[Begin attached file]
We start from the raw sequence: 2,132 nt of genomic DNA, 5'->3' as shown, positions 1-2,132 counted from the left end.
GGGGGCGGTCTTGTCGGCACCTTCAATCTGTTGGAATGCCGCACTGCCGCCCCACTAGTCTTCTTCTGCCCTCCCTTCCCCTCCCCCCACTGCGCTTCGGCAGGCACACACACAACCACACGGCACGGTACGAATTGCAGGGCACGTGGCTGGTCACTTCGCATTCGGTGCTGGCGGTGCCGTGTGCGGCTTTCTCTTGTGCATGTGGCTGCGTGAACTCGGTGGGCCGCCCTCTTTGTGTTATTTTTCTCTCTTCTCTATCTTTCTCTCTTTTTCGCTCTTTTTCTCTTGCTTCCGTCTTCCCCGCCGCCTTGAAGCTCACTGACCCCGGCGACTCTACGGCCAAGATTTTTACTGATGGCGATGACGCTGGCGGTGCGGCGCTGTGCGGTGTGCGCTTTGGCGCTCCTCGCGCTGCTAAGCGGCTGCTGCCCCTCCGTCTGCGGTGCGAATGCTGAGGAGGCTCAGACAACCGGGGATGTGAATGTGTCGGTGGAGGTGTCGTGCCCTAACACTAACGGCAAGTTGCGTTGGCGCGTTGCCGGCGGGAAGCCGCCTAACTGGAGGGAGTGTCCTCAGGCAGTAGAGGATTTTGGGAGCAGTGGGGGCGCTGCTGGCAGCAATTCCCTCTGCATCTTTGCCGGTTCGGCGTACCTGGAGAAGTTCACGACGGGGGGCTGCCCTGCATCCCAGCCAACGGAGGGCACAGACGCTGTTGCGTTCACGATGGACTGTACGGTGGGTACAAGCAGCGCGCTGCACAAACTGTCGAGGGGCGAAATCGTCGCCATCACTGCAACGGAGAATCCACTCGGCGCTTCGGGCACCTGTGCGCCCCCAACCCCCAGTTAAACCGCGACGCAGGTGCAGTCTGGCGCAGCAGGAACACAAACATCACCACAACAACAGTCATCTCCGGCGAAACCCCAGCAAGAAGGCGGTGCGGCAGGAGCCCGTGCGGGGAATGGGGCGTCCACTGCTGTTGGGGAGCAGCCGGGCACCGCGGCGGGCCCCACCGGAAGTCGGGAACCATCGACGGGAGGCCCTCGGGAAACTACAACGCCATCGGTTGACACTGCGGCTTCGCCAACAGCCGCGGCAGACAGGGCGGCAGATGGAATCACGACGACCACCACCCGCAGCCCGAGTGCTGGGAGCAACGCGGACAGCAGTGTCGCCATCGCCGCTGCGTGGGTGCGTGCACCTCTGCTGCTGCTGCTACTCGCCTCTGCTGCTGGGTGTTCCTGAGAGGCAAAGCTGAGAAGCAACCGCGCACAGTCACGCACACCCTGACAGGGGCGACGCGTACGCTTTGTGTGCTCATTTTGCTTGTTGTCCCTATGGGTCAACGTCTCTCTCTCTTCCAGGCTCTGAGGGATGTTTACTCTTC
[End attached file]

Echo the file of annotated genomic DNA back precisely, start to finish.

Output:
We start from the raw sequence: 2,132 nt of genomic DNA, 5'->3' as shown, positions 1-2,132 counted from the left end.
GGGGGCGGTCTTGTCGGCACCTTCAATCTGTTGGAATGCCGCACTGCCGCCCCACTAGTCTTCTTCTGCCCTCCCTTCCCCTCCCCCCACTGCGCTTCGGCAGGCACACACACAACCACACGGCACGGTACGAATTGCAGGGCACGTGGCTGGTCACTTCGCATTCGGTGCTGGCGGTGCCGTGTGCGGCTTTCTCTTGTGCATGTGGCTGCGTGAACTCGGTGGGCCGCCCTCTTTGTGTTATTTTTCTCTCTTCTCTATCTTTCTCTCTTTTTCGCTCTTTTTCTCTTGCTTCCGTCTTCCCCGCCGCCTTGAAGCTCACTGACCCCGGCGACTCTACGGCCAAGATTTTTACTGATGGCGATGACGCTGGCGGTGCGGCGCTGTGCGGTGTGCGCTTTGGCGCTCCTCGCGCTGCTAAGCGGCTGCTGCCCCTCCGTCTGCGGTGCGAATGCTGAGGAGGCTCAGACAACCGGGGATGTGAATGTGTCGGTGGAGGTGTCGTGCCCTAACACTAACGGCAAGTTGCGTTGGCGCGTTGCCGGCGGGAAGCCGCCTAACTGGAGGGAGTGTCCTCAGGCAGTAGAGGATTTTGGGAGCAGTGGGGGCGCTGCTGGCAGCAATTCCCTCTGCATCTTTGCCGGTTCGGCGTACCTGGAGAAGTTCACGACGGGGGGCTGCCCTGCATCCCAGCCAACGGAGGGCACAGACGCTGTTGCGTTCACGATGGACTGTACGGTGGGTACAAGCAGCGCGCTGCACAAACTGTCGAGGGGCGAAATCGTCGCCATCACTGCAACGGAGAATCCACTCGGCGCTTCGGGCACCTGTGCGCCCCCAACCCCCAGTTAAACCGCGACGCAGGTGCAGTCTGGCGCAGCAGGAACACAAACATCACCACAACAACAGTCATCTCCGGCGAAACCCCAGCAAGAAGGCGGTGCGGCAGGAGCCCGTGCGGGGAATGGGGCGTCCACTGCTGTTGGGGAGCAGCCGGGCACCGCGGCGGGCCCCACCGGAAGTCGGGAACCATCGACGGGAGGCCCTCGGGAAACTACAACGCCATCGGTTGACACTGCGGCTTCGCCAACAGCCGCGGCAGACAGGGCGGCAGATGGAATCACGACGACCACCACCCGCAGCCCGAGTGCTGGGAGCAACGCGGACAGCAGTGTCGCCATCGCCGCTGCGTGGGTGCGTGCACCTCTGCTGCTGCTGCTACTCGCCTCTGCTGCTGGGTGTTCCTGAGAGGCAAAGCTGAGAAGCAACCGCGCACAGTCACGCACACCCTGACAGGGGCGACGCGTACGCTTTGTGTGCTCATTTTGCTTGTTGTCCCTATGGGTCAACGTCTCTCTCTCTTCCAGGCTCTGAGGGATGTTTACTCTTC